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Ubisoft VP Chris Early says resistance to DLC is in decline

The Assassin's Creed IV: Black Flag "Time Saver" packs aren't expensive—$1 for the Collectibles Pack and $2 for the Resources Pack —but it's the principle of the thing that's so outrageous, at least among those who remember that cheat codes used to be free. Yet according to Ubisoft Vice President of Digital Publishing Chris Early, there was no outrage. "There was no resistance," he told GamesIndustry . "Maybe there were 12 guys somewhere who said something, but whatever. As a whole, there wasn't a problem."

Early sees that lack of resistance as a sign that the industry is figuring out how to best handle post-release monetization of games. He said that DLC and season passes are "pretty much accepted" these days, because publishers have been able to make players feel like they enhance the game rather than leave them at a disadvantage if they don't pay for it. He also touched on what many people see as a potential problem with microtransaction-based games, even though in his eyes it's a positive development.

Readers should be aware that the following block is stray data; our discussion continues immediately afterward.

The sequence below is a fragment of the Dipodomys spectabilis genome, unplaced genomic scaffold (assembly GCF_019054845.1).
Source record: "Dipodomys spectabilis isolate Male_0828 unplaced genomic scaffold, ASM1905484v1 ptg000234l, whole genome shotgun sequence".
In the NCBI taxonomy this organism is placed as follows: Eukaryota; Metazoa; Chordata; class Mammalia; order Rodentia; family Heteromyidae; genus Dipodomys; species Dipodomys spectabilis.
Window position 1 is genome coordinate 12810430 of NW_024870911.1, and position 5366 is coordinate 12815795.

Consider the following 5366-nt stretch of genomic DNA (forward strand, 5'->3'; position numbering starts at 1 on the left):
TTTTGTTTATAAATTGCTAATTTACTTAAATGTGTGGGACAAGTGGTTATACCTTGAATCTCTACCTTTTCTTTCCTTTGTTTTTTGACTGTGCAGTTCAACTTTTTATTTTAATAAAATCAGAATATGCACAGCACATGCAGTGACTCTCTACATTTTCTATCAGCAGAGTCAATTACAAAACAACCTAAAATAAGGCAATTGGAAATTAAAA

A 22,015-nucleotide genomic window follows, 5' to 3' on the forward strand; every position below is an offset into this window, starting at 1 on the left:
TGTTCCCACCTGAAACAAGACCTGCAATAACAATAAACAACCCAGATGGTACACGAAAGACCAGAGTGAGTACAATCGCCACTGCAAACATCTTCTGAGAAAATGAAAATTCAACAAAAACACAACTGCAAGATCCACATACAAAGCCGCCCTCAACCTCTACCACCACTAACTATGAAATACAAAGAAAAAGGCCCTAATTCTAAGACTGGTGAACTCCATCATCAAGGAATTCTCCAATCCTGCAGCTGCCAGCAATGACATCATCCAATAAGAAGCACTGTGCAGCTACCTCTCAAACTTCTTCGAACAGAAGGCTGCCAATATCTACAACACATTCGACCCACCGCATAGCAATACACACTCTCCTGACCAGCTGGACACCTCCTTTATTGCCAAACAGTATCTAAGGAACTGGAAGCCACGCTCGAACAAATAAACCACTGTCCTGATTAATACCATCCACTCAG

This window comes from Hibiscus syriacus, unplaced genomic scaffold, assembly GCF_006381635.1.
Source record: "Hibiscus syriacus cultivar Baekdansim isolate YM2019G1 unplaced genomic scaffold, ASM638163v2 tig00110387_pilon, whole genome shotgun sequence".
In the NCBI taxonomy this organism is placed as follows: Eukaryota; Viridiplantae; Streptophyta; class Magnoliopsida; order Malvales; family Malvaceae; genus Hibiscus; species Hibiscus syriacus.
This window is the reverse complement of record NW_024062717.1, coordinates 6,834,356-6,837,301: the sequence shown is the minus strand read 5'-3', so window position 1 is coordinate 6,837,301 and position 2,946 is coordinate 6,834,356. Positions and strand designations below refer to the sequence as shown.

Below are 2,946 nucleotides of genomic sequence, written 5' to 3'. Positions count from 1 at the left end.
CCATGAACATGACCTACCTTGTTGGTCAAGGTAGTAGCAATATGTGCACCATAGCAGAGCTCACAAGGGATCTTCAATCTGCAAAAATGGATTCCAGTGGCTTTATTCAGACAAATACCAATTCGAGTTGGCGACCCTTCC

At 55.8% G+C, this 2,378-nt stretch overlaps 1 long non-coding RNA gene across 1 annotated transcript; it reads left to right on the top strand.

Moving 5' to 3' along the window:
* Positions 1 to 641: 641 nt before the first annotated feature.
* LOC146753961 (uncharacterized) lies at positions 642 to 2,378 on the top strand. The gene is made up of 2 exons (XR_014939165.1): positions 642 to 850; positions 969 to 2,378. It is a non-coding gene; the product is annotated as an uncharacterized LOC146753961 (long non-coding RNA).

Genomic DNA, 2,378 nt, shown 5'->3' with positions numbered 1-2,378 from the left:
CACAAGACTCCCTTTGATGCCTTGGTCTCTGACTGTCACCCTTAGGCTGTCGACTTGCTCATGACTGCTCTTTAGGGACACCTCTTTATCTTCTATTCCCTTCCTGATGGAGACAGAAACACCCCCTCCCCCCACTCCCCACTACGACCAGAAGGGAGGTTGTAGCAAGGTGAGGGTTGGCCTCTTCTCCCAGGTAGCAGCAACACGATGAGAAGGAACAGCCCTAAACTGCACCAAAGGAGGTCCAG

"I know people who've spent five digits or more of money in Clash of Clans, spending in the tens of thousands of dollars," Early said. "Who would think of that? But nobody's really angry about that. That's how that guy chooses to play, and he's playing against other people of the same caliber, whether they got there through spending hundreds of hours playing the game or tens of thousands of dollars. Good design, that's what it comes down to."

But is enticing people to spend tens of thousands, or even hundreds, of dollars on a game an example of good design, or is it really just exploitation? Maybe it's a matter of perspective—"good" is often a question of which side of the table you're on—and game makers don't necessarily have an obligation to protect us from ourselves. But I'm not sure that predatory behavior is going to work out to be a long-term win for the industry, either.

Andy Chalk
Andy covers the day-to-day happenings in the big, wide world of PC gaming—the stuff we call "news." In his off hours, he wishes he had time to play the 80-hour RPGs and immersive sims he used to love so much.